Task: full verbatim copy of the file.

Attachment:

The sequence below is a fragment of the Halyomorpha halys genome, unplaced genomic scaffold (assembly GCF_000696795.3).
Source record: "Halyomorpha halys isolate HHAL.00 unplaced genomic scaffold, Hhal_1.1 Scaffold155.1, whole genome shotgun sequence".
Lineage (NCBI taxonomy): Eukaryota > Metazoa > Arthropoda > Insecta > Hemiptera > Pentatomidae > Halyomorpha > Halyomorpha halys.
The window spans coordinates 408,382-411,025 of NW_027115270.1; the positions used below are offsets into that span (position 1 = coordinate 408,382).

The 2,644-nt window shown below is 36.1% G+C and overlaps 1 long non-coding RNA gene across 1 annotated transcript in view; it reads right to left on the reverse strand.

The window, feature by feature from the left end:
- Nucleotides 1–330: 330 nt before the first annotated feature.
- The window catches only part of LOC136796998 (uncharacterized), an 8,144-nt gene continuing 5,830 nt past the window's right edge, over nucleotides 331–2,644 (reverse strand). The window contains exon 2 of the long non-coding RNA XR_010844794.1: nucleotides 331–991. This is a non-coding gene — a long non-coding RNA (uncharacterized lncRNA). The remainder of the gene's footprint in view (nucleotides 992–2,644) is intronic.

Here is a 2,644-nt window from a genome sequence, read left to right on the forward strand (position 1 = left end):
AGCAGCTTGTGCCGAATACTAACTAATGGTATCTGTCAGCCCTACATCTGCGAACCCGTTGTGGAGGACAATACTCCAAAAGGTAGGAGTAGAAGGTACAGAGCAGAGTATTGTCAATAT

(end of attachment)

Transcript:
The sequence below is a fragment of the Halyomorpha halys genome, unplaced genomic scaffold (assembly GCF_000696795.3).
Source record: "Halyomorpha halys isolate HHAL.00 unplaced genomic scaffold, Hhal_1.1 Scaffold155.1, whole genome shotgun sequence".
Lineage (NCBI taxonomy): Eukaryota > Metazoa > Arthropoda > Insecta > Hemiptera > Pentatomidae > Halyomorpha > Halyomorpha halys.
The window spans coordinates 408,382-411,025 of NW_027115270.1; the positions used below are offsets into that span (position 1 = coordinate 408,382).

The 2,644-nt window shown below is 36.1% G+C and overlaps 1 long non-coding RNA gene across 1 annotated transcript in view; it reads right to left on the reverse strand.

The window, feature by feature from the left end:
- Nucleotides 1–330: 330 nt before the first annotated feature.
- The window catches only part of LOC136796998 (uncharacterized), an 8,144-nt gene continuing 5,830 nt past the window's right edge, over nucleotides 331–2,644 (reverse strand). The window contains exon 2 of the long non-coding RNA XR_010844794.1: nucleotides 331–991. This is a non-coding gene — a long non-coding RNA (uncharacterized lncRNA). The remainder of the gene's footprint in view (nucleotides 992–2,644) is intronic.

Here is a 2,644-nt window from a genome sequence, read left to right on the forward strand (position 1 = left end):
AGCAGCTTGTGCCGAATACTAACTAATGGTATCTGTCAGCCCTACATCTGCGAACCCGTTGTGGAGGACAATACTCCAAAAGGTAGGAGTAGAAGGTACAGAGCAGAGTATTGTCAATAT